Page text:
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Based on the variances and partial variances the sensitivities can be determined as:
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The use of HDMR for sensitivity and uncertainty analysis has been demonstrated for several applications in environmental and atmospheric chemistry [152,153]. Ziehn and Tomlin have developed a Matlab® based tool for the implementation of HDMR and HDMR-based sensitivity analysis called GUI-HDMR. This tool has been used for sensitivity analysis of air flow models, complex reaction models of pollutants in air and cyclohexane oxidation [154]. An example of HDMR component functions generated using the GUI-HDMR tool developed by Ziehn and Tomlin is given in Figure 5.
Figure 5. Example of fit for of a first order HDMR metamodel for tablet API concentration in a direct compaction process obtained using the GUI-HDMR software of Ziehn and Tomlin [154].
Figure 5. Example of fit for of a first order HDMR metamodel for tablet API concentration in a direct compaction process obtained using the GUI-HDMR software of Ziehn and Tomlin [154].
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3.3.4. Artificial Neural Networks

Artificial Neural Networks (ANN) have become quite popular in a variety of fields as a tool for addressing complex science and engineering problems and for developing empirical process models [155]. In particular they are useful in modeling pharmaceutical processes due to their ability to accurately represent nonlinear system behavior [138,156]. Neural networks can be defined in terms of the transfer functions defined by their neurons, the learning rule applied and the connectivity of the system. The neurons are arranged in layers: an input layer which consists of data entering the network, hidden layers containing the neurons that transform the input data, and the output layer which contains the network output corresponding to a specific input or set of inputs. Each hidden layer can contain a single neuron or a group of neurons operating in parallel. The neurons, or processing elements, consist of weights and transfer functions. The weights are coefficients by which the inputs to the neuron are multiplied and the transfer functions are simple linear or nonlinear functions that transform the weighted inputs. The architecture of a network can be described as feedback or feedforward. Feedback networks include connections from output neurons back to input neurons and therefore have some memory of prior states while feedforward networks do not. The architecture of the network can be adjusted through a learning process which involves the use of a training dataset for which the true values corresponding to each set of inputs are known. The learning process is iterative, with weights being modified in order to minimize prediction error, most often via back propagation of the error. Training involves a trade-off between the ability of the network to accurately predict the training set and its ability to generalize to data not included in the training set [138,155,156].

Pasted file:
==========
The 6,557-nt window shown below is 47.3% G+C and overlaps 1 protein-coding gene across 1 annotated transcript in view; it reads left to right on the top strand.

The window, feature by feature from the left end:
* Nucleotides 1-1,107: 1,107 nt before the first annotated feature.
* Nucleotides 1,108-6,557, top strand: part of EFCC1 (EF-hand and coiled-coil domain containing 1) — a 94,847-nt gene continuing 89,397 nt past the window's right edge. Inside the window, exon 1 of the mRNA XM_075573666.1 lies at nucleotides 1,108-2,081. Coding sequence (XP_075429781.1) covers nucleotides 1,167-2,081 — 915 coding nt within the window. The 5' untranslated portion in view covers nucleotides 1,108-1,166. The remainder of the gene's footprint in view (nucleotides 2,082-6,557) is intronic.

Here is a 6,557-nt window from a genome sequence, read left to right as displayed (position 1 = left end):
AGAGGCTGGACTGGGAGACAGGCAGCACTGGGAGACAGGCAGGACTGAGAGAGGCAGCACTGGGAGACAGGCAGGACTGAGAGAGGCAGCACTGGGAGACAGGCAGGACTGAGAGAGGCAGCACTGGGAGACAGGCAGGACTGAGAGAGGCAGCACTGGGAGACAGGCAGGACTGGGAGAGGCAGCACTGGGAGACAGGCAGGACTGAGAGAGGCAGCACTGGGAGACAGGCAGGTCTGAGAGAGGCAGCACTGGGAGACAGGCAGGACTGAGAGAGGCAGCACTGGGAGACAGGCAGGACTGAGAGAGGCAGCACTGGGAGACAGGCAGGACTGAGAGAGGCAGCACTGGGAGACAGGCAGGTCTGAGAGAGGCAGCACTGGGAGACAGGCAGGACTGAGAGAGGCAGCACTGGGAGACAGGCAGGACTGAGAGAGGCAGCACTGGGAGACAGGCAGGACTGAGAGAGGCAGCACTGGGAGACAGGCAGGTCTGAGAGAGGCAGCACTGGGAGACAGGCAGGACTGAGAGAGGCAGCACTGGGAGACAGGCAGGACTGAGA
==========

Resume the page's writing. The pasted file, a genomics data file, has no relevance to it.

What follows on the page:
The general procedure for developing an artificial neural network, depicted in Figure 6, involves
  • Obtain a training data set e.g., via DOE;
  • Define the network: the number of hidden layers, the number of neurons to include in each layer and the type of transfer functions to be implemented;
  • Use a training procedure to optimize the weights in such a way that prediction error is minimized. The number of neurons in each layer can also be determined based on the training set, via cross validation;
  • Test the developed network against data that was not contained in the original training set to verify that the network has not been over fitted.
Artificial neural networks (ANNs) have been used to model a variety of pharmaceutically relevant processes. They can be used to recognize patterns for analytical chemistry purposes, to evaluate the influence of molecular structure on material properties, to evaluate pharmacokinetic and pharmacodynamics profiles, [156] and to model pharmaceutical unit operations [16,138].